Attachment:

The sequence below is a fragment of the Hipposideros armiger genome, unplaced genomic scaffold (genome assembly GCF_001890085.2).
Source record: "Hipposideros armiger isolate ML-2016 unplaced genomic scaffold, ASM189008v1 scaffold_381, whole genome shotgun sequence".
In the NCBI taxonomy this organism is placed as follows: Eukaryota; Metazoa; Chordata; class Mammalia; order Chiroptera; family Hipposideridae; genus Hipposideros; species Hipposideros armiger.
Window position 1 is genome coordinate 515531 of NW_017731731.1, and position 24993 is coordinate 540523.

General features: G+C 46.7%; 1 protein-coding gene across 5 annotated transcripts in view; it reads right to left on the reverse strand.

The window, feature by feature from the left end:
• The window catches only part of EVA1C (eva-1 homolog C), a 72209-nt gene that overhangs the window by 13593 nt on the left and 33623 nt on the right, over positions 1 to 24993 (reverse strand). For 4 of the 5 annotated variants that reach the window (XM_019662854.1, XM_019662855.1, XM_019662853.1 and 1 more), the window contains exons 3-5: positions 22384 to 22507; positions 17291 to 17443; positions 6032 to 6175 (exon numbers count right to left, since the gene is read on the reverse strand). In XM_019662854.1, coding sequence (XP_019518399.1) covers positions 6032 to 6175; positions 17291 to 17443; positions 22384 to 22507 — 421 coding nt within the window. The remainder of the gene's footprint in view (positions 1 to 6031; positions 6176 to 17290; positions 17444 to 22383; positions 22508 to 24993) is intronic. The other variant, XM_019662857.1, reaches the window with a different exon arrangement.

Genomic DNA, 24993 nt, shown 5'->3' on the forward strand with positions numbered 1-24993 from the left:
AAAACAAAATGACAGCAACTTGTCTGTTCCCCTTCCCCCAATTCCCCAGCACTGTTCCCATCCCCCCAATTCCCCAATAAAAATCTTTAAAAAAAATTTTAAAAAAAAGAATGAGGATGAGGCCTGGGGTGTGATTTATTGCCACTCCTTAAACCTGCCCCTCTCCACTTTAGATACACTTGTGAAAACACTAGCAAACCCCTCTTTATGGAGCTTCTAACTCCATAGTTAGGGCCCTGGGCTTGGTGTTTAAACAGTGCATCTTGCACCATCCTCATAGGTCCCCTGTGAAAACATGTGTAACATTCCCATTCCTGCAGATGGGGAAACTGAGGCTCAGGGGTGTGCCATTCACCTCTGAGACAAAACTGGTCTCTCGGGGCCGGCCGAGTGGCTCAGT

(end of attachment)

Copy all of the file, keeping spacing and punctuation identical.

The sequence below is a fragment of the Hipposideros armiger genome, unplaced genomic scaffold (genome assembly GCF_001890085.2).
Source record: "Hipposideros armiger isolate ML-2016 unplaced genomic scaffold, ASM189008v1 scaffold_381, whole genome shotgun sequence".
In the NCBI taxonomy this organism is placed as follows: Eukaryota; Metazoa; Chordata; class Mammalia; order Chiroptera; family Hipposideridae; genus Hipposideros; species Hipposideros armiger.
Window position 1 is genome coordinate 515531 of NW_017731731.1, and position 24993 is coordinate 540523.

General features: G+C 46.7%; 1 protein-coding gene across 5 annotated transcripts in view; it reads right to left on the reverse strand.

The window, feature by feature from the left end:
• The window catches only part of EVA1C (eva-1 homolog C), a 72209-nt gene that overhangs the window by 13593 nt on the left and 33623 nt on the right, over positions 1 to 24993 (reverse strand). For 4 of the 5 annotated variants that reach the window (XM_019662854.1, XM_019662855.1, XM_019662853.1 and 1 more), the window contains exons 3-5: positions 22384 to 22507; positions 17291 to 17443; positions 6032 to 6175 (exon numbers count right to left, since the gene is read on the reverse strand). In XM_019662854.1, coding sequence (XP_019518399.1) covers positions 6032 to 6175; positions 17291 to 17443; positions 22384 to 22507 — 421 coding nt within the window. The remainder of the gene's footprint in view (positions 1 to 6031; positions 6176 to 17290; positions 17444 to 22383; positions 22508 to 24993) is intronic. The other variant, XM_019662857.1, reaches the window with a different exon arrangement.

Genomic DNA, 24993 nt, shown 5'->3' on the forward strand with positions numbered 1-24993 from the left:
AAAACAAAATGACAGCAACTTGTCTGTTCCCCTTCCCCCAATTCCCCAGCACTGTTCCCATCCCCCCAATTCCCCAATAAAAATCTTTAAAAAAAATTTTAAAAAAAAGAATGAGGATGAGGCCTGGGGTGTGATTTATTGCCACTCCTTAAACCTGCCCCTCTCCACTTTAGATACACTTGTGAAAACACTAGCAAACCCCTCTTTATGGAGCTTCTAACTCCATAGTTAGGGCCCTGGGCTTGGTGTTTAAACAGTGCATCTTGCACCATCCTCATAGGTCCCCTGTGAAAACATGTGTAACATTCCCATTCCTGCAGATGGGGAAACTGAGGCTCAGGGGTGTGCCATTCACCTCTGAGACAAAACTGGTCTCTCGGGGCCGGCCGAGTGGCTCAGT